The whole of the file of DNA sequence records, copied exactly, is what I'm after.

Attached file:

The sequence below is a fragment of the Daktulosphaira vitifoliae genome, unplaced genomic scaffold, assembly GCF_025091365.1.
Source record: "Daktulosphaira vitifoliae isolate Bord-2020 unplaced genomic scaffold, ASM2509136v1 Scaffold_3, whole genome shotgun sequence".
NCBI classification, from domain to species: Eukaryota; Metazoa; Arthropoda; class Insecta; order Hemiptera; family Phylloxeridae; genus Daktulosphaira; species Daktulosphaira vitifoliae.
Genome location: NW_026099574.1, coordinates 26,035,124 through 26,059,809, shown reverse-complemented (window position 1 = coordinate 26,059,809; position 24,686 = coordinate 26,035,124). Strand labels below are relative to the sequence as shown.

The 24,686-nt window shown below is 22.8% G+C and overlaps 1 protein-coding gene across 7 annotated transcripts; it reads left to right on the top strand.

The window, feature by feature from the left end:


The sequence below is a fragment of the Daktulosphaira vitifoliae genome, unplaced genomic scaffold, assembly GCF_025091365.1.
Source record: "Daktulosphaira vitifoliae isolate Bord-2020 unplaced genomic scaffold, ASM2509136v1 Scaffold_3, whole genome shotgun sequence".
NCBI classification, from domain to species: Eukaryota; Metazoa; Arthropoda; class Insecta; order Hemiptera; family Phylloxeridae; genus Daktulosphaira; species Daktulosphaira vitifoliae.
Genome location: NW_026099574.1, coordinates 26,035,124 through 26,059,809, shown reverse-complemented (window position 1 = coordinate 26,059,809; position 24,686 = coordinate 26,035,124). Strand labels below are relative to the sequence as shown.

The 24,686-nt window shown below is 22.8% G+C and overlaps 1 protein-coding gene across 7 annotated transcripts; it reads left to right on the top strand.

The window, feature by feature from the left end: